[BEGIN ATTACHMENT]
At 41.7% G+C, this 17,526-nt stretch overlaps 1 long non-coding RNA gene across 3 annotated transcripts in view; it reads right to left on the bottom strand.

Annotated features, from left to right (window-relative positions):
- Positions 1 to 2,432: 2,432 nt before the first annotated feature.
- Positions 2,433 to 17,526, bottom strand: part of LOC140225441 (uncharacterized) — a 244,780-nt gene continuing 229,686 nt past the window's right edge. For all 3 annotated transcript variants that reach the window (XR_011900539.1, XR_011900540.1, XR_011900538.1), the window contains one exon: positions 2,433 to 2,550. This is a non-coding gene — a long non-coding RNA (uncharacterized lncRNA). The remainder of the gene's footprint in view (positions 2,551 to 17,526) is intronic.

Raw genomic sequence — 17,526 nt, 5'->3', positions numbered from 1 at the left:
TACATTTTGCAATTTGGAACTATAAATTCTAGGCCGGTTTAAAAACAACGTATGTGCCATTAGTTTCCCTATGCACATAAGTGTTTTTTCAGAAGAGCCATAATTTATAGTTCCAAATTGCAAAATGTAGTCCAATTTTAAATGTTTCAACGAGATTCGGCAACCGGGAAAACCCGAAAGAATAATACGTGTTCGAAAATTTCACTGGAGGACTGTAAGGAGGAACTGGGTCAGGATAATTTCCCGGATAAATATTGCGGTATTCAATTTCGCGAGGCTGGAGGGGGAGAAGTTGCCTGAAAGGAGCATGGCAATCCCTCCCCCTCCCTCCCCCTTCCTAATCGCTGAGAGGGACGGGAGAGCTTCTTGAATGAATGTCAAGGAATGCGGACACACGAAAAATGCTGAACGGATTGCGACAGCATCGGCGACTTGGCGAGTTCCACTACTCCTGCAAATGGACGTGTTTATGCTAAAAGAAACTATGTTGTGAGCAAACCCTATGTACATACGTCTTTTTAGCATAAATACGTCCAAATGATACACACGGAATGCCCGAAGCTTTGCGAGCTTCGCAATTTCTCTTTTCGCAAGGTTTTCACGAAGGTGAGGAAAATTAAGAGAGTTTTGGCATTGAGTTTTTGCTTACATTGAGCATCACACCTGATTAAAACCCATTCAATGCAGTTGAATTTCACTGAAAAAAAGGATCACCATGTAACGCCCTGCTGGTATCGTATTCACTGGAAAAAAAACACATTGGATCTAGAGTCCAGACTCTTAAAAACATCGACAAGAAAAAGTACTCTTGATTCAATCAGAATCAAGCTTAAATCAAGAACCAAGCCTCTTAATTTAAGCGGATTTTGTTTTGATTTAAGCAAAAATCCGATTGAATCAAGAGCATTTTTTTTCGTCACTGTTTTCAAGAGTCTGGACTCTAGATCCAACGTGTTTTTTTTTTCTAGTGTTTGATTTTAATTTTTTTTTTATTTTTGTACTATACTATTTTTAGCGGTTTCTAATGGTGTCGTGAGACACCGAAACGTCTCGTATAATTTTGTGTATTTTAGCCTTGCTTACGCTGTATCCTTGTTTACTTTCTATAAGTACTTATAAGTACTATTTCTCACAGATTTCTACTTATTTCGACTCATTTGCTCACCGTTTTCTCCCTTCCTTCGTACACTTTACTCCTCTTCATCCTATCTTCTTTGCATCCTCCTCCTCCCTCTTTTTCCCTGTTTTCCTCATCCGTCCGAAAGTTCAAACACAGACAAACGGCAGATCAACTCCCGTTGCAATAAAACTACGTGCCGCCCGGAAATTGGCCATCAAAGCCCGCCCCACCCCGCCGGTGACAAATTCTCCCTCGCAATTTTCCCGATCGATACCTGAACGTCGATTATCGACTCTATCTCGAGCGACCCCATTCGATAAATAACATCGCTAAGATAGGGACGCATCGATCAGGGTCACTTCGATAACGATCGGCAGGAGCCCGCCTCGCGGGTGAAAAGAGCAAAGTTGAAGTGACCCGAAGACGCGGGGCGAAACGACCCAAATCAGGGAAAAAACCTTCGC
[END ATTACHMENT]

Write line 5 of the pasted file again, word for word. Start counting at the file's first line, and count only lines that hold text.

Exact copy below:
Raw genomic sequence — 17,526 nt, 5'->3', positions numbered from 1 at the left: